Whereas, it is contended by Mr. Sunil Kumar, learned senior counsel for the private respondents that when successive applications under Section 71A of the CNT Act moved by the predecessors-in-interest of the appellant have been rejected, the Special Officer committed an error in entertaining the fresh application moved by the appellant. It is further urged that the earlier decision of the High Court operates as res judicata and in any case the principle of constructive res judicata would be applicable as all the questions available with the appellant to be agitated before the court shall be deemed to have been adjudicated against him.

3. To better appreciate the arguments advanced by the counsel on both sides, it would be pertinent to note the relevant provisions of the Chota Nagpur Tenancy Act, 1908(CNT Act). The relevant provisions of Section 46(1) of the CNT Act as it stood in 1908 Act and substituted by Amendment Act of 1947 which came into force with effect from 5.1.1948 read as under:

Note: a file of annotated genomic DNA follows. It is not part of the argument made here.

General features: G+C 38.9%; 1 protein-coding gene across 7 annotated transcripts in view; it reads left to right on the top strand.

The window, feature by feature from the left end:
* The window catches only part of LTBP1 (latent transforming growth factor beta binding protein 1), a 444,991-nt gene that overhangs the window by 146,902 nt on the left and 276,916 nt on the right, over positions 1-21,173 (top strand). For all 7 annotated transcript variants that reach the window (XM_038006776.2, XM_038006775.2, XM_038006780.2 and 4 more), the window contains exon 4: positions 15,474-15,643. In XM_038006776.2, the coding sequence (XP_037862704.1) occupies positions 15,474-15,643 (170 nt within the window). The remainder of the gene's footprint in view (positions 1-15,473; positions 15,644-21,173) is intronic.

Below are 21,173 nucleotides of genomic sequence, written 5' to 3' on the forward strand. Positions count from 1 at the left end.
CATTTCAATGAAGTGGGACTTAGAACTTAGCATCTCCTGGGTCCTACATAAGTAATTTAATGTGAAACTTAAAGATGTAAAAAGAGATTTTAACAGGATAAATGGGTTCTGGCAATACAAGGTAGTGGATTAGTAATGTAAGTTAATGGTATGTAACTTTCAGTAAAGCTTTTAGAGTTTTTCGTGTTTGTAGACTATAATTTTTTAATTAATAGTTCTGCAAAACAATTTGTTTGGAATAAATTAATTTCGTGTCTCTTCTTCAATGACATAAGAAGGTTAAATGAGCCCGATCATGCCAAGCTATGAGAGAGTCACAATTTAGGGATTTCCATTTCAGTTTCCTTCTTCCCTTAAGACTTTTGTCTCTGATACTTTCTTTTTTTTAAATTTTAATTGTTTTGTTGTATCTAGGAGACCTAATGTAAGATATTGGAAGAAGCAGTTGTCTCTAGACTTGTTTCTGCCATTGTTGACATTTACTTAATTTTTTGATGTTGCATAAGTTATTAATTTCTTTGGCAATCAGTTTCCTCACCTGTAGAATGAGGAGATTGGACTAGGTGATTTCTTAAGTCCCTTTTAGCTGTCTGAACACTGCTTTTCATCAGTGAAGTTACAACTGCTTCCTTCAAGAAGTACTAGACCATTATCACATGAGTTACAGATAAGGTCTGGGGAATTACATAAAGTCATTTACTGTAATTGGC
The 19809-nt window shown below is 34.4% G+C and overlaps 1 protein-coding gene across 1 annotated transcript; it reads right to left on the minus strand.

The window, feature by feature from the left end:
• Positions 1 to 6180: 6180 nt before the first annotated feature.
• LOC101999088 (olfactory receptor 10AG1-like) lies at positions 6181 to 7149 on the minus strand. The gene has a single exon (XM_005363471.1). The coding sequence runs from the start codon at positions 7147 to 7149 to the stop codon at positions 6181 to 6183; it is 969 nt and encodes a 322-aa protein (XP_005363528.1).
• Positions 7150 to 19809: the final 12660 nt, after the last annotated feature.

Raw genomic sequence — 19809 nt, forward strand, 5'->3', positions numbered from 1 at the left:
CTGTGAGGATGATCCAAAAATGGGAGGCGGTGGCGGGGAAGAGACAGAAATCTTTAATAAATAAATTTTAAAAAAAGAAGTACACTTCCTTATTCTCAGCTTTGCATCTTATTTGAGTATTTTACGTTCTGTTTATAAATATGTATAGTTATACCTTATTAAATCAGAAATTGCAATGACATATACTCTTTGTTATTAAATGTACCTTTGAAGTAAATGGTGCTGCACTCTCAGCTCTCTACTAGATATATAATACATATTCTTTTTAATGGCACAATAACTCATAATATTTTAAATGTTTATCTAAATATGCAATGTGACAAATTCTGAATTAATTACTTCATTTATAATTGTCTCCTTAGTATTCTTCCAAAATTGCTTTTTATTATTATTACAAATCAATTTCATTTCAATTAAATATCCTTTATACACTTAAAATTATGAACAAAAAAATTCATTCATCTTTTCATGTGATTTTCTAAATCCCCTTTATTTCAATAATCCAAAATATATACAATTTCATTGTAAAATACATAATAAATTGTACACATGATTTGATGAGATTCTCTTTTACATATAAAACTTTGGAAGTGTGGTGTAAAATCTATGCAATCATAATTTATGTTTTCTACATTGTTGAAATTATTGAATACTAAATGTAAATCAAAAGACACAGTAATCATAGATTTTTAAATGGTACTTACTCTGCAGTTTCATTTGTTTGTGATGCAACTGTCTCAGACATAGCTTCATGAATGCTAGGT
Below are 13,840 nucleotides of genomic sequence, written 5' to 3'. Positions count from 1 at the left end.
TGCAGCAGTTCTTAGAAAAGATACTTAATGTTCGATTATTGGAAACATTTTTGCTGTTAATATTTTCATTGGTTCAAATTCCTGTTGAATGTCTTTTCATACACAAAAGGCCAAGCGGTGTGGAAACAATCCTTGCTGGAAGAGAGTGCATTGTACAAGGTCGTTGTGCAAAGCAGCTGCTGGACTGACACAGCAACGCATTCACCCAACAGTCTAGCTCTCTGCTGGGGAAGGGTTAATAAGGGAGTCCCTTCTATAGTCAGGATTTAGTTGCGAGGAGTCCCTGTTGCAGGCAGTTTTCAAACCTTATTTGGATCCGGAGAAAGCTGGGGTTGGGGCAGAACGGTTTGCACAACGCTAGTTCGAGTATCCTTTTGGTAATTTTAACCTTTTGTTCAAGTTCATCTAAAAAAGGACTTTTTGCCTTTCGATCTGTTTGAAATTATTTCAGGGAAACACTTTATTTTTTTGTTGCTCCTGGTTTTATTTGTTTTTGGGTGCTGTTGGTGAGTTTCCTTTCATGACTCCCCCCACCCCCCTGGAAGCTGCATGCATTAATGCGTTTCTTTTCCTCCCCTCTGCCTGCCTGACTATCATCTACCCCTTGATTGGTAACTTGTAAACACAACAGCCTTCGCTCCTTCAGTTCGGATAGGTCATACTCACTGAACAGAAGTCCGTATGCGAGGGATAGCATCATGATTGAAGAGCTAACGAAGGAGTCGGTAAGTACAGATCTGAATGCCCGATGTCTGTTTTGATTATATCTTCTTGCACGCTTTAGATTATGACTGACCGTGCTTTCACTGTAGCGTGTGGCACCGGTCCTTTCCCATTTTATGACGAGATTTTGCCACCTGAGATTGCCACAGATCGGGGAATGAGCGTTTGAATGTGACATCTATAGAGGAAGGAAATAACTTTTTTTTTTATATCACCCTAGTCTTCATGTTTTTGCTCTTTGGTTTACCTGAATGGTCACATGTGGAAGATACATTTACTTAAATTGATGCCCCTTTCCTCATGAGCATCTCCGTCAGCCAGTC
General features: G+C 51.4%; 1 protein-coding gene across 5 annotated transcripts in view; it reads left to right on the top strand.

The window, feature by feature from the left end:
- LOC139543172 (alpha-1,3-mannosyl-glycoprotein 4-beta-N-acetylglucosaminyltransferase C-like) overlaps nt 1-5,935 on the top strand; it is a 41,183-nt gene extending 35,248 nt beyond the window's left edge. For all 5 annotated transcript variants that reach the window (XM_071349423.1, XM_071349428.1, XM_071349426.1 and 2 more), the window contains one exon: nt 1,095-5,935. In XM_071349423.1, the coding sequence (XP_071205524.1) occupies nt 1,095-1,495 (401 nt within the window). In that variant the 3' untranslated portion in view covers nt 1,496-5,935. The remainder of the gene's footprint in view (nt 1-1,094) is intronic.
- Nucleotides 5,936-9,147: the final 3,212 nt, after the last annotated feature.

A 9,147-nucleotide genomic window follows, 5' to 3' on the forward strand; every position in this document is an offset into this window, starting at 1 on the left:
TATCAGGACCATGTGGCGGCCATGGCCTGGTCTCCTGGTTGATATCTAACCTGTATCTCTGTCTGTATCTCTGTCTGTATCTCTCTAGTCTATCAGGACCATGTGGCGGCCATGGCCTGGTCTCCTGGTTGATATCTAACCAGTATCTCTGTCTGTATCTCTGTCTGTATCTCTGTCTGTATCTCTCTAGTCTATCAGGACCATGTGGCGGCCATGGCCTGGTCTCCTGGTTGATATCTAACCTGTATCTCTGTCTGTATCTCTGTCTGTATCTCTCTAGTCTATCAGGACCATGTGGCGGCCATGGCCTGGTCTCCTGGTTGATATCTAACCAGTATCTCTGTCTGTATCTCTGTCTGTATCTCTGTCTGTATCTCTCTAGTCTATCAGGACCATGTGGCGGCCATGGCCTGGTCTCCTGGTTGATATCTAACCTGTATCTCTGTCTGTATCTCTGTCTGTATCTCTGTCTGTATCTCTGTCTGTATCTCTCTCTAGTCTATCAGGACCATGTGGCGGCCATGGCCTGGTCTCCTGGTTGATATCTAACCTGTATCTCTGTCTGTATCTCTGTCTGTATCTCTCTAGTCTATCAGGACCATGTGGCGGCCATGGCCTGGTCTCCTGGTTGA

Restrictions on transfer of their rights by raiyats:

(1) No transfer by a raiyat of his right in his holding or any portion thereof

(a) by mortgage or lease for any period expressed or implied which exceeds or might in any possible event exceed five years, or

(b) by sale, gift or any other contract or agreement, shall be valid to any extent:

xxx xxx xxx

4. In the CNT Act, Section 71A was inserted by the Bihar Scheduled Areas Regulation, 1969 (Regulation 1 of 1969). Later on, by the Bihar Scheduled Areas (Amendment) Regulation, 1985 (Regulation 1 of 1985), after the word `raiyat, the words `or a Mundari Khunt Kattidar or a Bhuinhar were inserted. Section 71A, as amended by Bihar Scheduled Areas (Amendment) Regulation, 1985, reads as under: